To see bristlecone pines in Utah, hike the Bristlecone Pine Trail in Bryce Canyon National Park or the Ramparts Trail at Cedar Breaks National Monument. Be sure to take only photos, and not wood or cones. Bristlecone pines will be around a lot longer than we will, and they could use all the help they can get.

For Wild About Utah, I’m Mark Larese-Casanova.

Credits:
Images: Courtesy & Copyright Mark Larese-Casanova
Text:     Mark Larese-Casanova, Utah Master Naturalist Program at Utah State University Extension.


Additional Reading:

Lanner, R.M. 2007. The Bristlecone Book: A Natural History of the World’s Oldest Trees. Mountain Press Publishing Company.

Cohen, M. P. 1998. A Garden Of Bristlecones: Tales Of Change In The Great Basin. University of Nevada Press.

Utah’s Glacial History

Moraine with erratics
Photo Courtesy & Copyright
Mark Larese-Casanova, Photographer

Little Cottonwood Canyon
Photo Courtesy & Copyright
Mark Larese-Casanova, Photographer

Hi, this is Mark Larese-Casanova from the Utah Master Naturalist Program at Utah State University Extension.

It is amazing to see just how much of an impact the large amount of snowfall from last winter still has on the annual cycle of nature. Of recent note, wildflower blooms in the mountains seem to be at least 2-3 weeks behind normal schedule. Hiking through snow in late July had me thinking about colder times when Utah’s mountains were covered with ice that flowed as glaciers.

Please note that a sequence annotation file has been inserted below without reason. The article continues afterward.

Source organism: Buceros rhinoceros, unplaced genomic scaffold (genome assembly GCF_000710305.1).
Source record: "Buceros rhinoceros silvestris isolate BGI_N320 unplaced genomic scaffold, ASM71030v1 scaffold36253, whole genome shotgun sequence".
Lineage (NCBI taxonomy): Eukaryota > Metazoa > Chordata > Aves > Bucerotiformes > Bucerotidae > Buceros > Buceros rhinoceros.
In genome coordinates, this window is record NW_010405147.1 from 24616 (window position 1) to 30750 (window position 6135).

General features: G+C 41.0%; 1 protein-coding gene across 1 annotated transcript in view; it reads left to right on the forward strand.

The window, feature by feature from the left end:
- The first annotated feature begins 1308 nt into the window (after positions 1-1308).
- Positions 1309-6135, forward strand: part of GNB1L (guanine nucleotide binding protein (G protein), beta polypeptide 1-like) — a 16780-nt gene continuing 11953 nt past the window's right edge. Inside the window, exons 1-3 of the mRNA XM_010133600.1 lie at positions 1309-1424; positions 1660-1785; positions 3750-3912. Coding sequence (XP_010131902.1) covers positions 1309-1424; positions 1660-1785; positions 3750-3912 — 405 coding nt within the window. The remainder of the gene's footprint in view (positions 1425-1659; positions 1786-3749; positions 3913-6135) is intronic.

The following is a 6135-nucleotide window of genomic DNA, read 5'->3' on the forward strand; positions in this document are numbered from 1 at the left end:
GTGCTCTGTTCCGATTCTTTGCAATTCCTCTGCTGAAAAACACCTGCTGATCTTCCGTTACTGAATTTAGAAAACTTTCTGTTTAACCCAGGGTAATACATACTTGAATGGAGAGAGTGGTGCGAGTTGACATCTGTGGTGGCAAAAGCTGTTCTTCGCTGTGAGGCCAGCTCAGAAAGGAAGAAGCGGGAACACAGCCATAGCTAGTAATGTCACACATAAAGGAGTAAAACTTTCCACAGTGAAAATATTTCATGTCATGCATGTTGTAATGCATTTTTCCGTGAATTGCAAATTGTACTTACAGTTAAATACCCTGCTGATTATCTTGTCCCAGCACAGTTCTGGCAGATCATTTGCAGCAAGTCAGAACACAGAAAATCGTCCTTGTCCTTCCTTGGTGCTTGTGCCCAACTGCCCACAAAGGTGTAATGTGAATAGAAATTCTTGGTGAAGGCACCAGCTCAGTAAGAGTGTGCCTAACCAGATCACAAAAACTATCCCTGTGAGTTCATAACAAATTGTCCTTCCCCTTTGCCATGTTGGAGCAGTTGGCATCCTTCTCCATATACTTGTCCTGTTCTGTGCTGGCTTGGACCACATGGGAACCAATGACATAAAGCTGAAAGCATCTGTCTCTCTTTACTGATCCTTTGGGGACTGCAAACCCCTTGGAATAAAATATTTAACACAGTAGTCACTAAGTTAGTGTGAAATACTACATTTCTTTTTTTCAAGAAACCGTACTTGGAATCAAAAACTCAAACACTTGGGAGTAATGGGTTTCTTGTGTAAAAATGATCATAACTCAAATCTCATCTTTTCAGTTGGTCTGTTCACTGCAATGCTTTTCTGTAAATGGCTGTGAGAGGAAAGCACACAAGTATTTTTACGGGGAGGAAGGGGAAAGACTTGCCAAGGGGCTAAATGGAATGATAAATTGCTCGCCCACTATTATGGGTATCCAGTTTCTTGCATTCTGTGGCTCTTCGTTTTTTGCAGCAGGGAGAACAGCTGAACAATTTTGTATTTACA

The most recent period of glaciation in Utah occurred between 30,000 and 15,000 years ago when Utah’s climate was, on average, up to 30?F cooler. At times during this period, much of the western half of Utah was covered by Lake Bonneville, which contributed tremendous amounts of moisture as snow throughout Utah’s mountain ranges. As the snow accumulated at high elevations, its sheer weight caused it to recrystallize into ice. Once the masses of ice became heavy enough, gravity pulled them down slope, carving out characteristic U-shaped valleys.